Hurricane Sandy, Reading, Money

Last week, after hurricane Sandy, I had no power, heat, lights, internet, hot water, cell service or client meetings.  Life and work were on hold. The temperature in my studio was a crisp 53 degrees, which was not conducive to working, so I spent most of the days walking around Manhattan. One thing I noticed was that while paper and screens were used for communication, paper emerged as a necessity for commerce.

Myself, and most residents living in lower Manhattan needed to walk to 27th St., where power and cell service began. The grocery stores that remained open in lower Manhattan had plenty of food and water: what people needed was juice for their phones and cash. Mass charging on daisy chained power strips took place in coffee houses, outside of stores, at portable generators in parks, and even at pedal powered dynamos on Avenue C. This atmosphere of cooperation extended into the street where cars—without traffic lights—negotiated the intersections without incident in my observation.

But paper still had its place. At Fishs Eddy, many wrote cheeky post it notes to Sandy, a kind of postmodern post card. Also, paper money was once again a necessity. Credit cards were useless without electricity or cell service.  But Banks and ATM’s were closed. Do many Manhattan residents stash cash under the mattress? Merchants tallied bills with a pencil and paper or visual inspection. Tax was largely ignored, possibly rationalized because there were no services, or likely too difficult to record.

Could this be a glimpse at a potential post-apoclyptic culture?  What if all cell phone service had disappeared? How many of us still have battery powered radios? Among other things, Sandy highlights the overlapping and non-linear nature of technological change as well as the durability of paper, a technology which is at least 2,000 years old.

I didn’t see anyone using books, though….

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Contact me or the AIC-CERT disaster response team, or The New York Alliance for Response if you have wet or water damaged books.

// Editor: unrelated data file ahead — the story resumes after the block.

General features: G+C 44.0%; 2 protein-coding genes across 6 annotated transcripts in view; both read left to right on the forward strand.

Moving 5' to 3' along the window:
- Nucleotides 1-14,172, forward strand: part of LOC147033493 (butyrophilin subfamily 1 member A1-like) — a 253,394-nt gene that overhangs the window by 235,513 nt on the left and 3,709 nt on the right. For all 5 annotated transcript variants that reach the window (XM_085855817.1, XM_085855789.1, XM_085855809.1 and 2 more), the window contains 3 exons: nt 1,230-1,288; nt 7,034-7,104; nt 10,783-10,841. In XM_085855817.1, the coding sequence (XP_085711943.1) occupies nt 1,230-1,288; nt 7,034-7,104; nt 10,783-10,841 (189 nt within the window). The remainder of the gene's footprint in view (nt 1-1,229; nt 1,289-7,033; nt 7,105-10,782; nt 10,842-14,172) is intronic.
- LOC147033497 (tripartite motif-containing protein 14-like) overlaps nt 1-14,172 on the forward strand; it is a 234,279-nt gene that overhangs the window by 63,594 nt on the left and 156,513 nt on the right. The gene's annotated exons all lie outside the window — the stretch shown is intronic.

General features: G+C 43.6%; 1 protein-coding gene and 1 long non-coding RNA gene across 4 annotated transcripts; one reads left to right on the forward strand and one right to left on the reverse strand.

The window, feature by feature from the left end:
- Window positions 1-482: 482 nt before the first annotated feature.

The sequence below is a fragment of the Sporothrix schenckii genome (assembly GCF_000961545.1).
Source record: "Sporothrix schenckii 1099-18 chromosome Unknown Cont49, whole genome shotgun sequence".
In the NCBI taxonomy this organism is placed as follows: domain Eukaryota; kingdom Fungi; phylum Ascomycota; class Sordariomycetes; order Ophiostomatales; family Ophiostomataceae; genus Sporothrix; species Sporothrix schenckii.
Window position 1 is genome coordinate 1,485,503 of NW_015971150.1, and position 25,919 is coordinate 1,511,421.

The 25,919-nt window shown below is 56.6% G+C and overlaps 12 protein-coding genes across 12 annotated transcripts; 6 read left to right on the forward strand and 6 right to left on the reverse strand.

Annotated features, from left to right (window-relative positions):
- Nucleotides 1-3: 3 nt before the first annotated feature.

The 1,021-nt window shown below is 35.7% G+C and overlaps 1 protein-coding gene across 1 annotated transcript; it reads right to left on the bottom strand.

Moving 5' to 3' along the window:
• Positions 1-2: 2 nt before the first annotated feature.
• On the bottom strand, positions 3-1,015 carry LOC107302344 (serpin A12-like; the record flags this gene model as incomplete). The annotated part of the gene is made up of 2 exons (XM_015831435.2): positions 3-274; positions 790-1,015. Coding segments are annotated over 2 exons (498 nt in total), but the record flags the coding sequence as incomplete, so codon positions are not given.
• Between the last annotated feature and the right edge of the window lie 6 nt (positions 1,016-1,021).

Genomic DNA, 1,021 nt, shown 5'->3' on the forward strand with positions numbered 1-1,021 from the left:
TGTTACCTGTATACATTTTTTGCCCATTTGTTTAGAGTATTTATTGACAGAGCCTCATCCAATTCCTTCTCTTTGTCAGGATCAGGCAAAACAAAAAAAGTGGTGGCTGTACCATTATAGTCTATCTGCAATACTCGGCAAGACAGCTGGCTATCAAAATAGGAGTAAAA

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Things are back to normal for me, but there are still ongoing needs for others. Many, especially in New Jersey, are still without power, heat, and need gas, food, etc. Donate to your favorite charities if possible, or these local ones.

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David Nye has a great and very readable social history of blackouts titled “When the Lights Went Out”. There is a section on the 2003 east coast blackouts.

Paper, Paper, Paper

Before Jacques Derrida died, he used to teach a yearly seminar for grad students at New York University, which I managed to sit in on in the late 90’s.  It was completely over my head, but it was an intellectual roller-coaster that I will never forget.  I could barely remember where I lived after listening to him for a while.  One of his later books, Paper Machine, deals largely with paper and  books.

Included in the book is an interview, where he was asked to what extent paper functions as multimedia, and how paper has influenced his work.  Derrida responds:

Seeing all these questions emerging on paper, I have the impression (the impression!–what a word, already) that I have never had any other subject:  basically paper, paper , paper.  It could be demonstrated, with supporting documentation and quotations, “on paper”: I have always written, and even spoken, on paper: on the subject of paper, an actual paper, and with paper in mind.  Support, subject, surface, mark, trace, written mark, inscription, fold–these were also themes that gripped me by a tenacious certainty, which goes back forever but has been more and more justified and confirmed, that the history of this “thing,” this thing that can be felt, seen and touched, and thus contingent, paper, will have been a brief one.  Paper is evidently the limited “subject ” of a domain circumscribed in the time and space of a hegemony that marks out a period in the history of a technology and in the history of humanity. (p. 41)

Although he wrote this in 2001, it is remarkable how prescient he was, given the recent revolution in ebook readers: the Sony reader, the Kindle and the Nook.

Derrida, Jacques. Paper Machine. Trans. Rachel Bowlby. Stanford: Stanford University Press, 2005.

Upcoming Events In June